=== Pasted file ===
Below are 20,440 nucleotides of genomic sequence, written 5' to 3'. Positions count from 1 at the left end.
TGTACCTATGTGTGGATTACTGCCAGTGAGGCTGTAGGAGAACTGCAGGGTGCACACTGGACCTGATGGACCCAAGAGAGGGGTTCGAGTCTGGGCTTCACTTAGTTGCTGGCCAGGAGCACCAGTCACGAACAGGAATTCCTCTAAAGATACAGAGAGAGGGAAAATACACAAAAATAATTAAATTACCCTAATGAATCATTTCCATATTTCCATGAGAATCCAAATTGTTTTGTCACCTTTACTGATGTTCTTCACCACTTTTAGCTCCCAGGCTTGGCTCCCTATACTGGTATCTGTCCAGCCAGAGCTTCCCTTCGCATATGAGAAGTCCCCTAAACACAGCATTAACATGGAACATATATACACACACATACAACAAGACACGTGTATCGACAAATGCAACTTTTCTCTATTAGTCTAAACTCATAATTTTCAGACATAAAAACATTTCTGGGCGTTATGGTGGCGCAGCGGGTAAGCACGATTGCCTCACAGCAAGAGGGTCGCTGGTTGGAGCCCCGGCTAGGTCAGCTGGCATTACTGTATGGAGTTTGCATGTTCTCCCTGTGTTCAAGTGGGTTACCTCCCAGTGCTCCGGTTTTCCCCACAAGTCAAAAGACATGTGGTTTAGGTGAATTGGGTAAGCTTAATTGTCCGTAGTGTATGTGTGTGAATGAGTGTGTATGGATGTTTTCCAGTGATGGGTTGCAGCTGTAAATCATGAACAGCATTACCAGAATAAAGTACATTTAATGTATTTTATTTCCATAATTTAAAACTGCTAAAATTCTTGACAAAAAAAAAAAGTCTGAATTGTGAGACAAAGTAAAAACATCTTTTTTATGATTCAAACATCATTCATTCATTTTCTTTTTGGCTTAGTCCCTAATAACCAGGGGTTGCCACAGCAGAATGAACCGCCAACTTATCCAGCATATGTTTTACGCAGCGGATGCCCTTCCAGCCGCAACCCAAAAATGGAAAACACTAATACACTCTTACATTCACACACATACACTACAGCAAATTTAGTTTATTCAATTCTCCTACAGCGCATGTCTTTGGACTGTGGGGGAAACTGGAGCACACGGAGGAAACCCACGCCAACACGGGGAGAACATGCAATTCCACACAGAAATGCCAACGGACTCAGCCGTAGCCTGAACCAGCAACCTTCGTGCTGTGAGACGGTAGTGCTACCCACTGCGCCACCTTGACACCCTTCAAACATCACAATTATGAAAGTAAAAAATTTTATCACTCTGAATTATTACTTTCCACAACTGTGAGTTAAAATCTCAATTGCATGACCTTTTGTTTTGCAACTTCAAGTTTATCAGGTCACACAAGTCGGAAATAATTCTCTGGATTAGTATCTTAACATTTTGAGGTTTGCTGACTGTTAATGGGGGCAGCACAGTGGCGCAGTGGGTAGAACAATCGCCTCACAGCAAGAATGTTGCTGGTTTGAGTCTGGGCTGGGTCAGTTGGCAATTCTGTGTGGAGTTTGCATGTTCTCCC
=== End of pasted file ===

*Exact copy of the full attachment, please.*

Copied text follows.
Below are 20,440 nucleotides of genomic sequence, written 5' to 3'. Positions count from 1 at the left end.
TGTACCTATGTGTGGATTACTGCCAGTGAGGCTGTAGGAGAACTGCAGGGTGCACACTGGACCTGATGGACCCAAGAGAGGGGTTCGAGTCTGGGCTTCACTTAGTTGCTGGCCAGGAGCACCAGTCACGAACAGGAATTCCTCTAAAGATACAGAGAGAGGGAAAATACACAAAAATAATTAAATTACCCTAATGAATCATTTCCATATTTCCATGAGAATCCAAATTGTTTTGTCACCTTTACTGATGTTCTTCACCACTTTTAGCTCCCAGGCTTGGCTCCCTATACTGGTATCTGTCCAGCCAGAGCTTCCCTTCGCATATGAGAAGTCCCCTAAACACAGCATTAACATGGAACATATATACACACACATACAACAAGACACGTGTATCGACAAATGCAACTTTTCTCTATTAGTCTAAACTCATAATTTTCAGACATAAAAACATTTCTGGGCGTTATGGTGGCGCAGCGGGTAAGCACGATTGCCTCACAGCAAGAGGGTCGCTGGTTGGAGCCCCGGCTAGGTCAGCTGGCATTACTGTATGGAGTTTGCATGTTCTCCCTGTGTTCAAGTGGGTTACCTCCCAGTGCTCCGGTTTTCCCCACAAGTCAAAAGACATGTGGTTTAGGTGAATTGGGTAAGCTTAATTGTCCGTAGTGTATGTGTGTGAATGAGTGTGTATGGATGTTTTCCAGTGATGGGTTGCAGCTGTAAATCATGAACAGCATTACCAGAATAAAGTACATTTAATGTATTTTATTTCCATAATTTAAAACTGCTAAAATTCTTGACAAAAAAAAAAAGTCTGAATTGTGAGACAAAGTAAAAACATCTTTTTTATGATTCAAACATCATTCATTCATTTTCTTTTTGGCTTAGTCCCTAATAACCAGGGGTTGCCACAGCAGAATGAACCGCCAACTTATCCAGCATATGTTTTACGCAGCGGATGCCCTTCCAGCCGCAACCCAAAAATGGAAAACACTAATACACTCTTACATTCACACACATACACTACAGCAAATTTAGTTTATTCAATTCTCCTACAGCGCATGTCTTTGGACTGTGGGGGAAACTGGAGCACACGGAGGAAACCCACGCCAACACGGGGAGAACATGCAATTCCACACAGAAATGCCAACGGACTCAGCCGTAGCCTGAACCAGCAACCTTCGTGCTGTGAGACGGTAGTGCTACCCACTGCGCCACCTTGACACCCTTCAAACATCACAATTATGAAAGTAAAAAATTTTATCACTCTGAATTATTACTTTCCACAACTGTGAGTTAAAATCTCAATTGCATGACCTTTTGTTTTGCAACTTCAAGTTTATCAGGTCACACAAGTCGGAAATAATTCTCTGGATTAGTATCTTAACATTTTGAGGTTTGCTGACTGTTAATGGGGGCAGCACAGTGGCGCAGTGGGTAGAACAATCGCCTCACAGCAAGAATGTTGCTGGTTTGAGTCTGGGCTGGGTCAGTTGGCAATTCTGTGTGGAGTTTGCATGTTCTCCC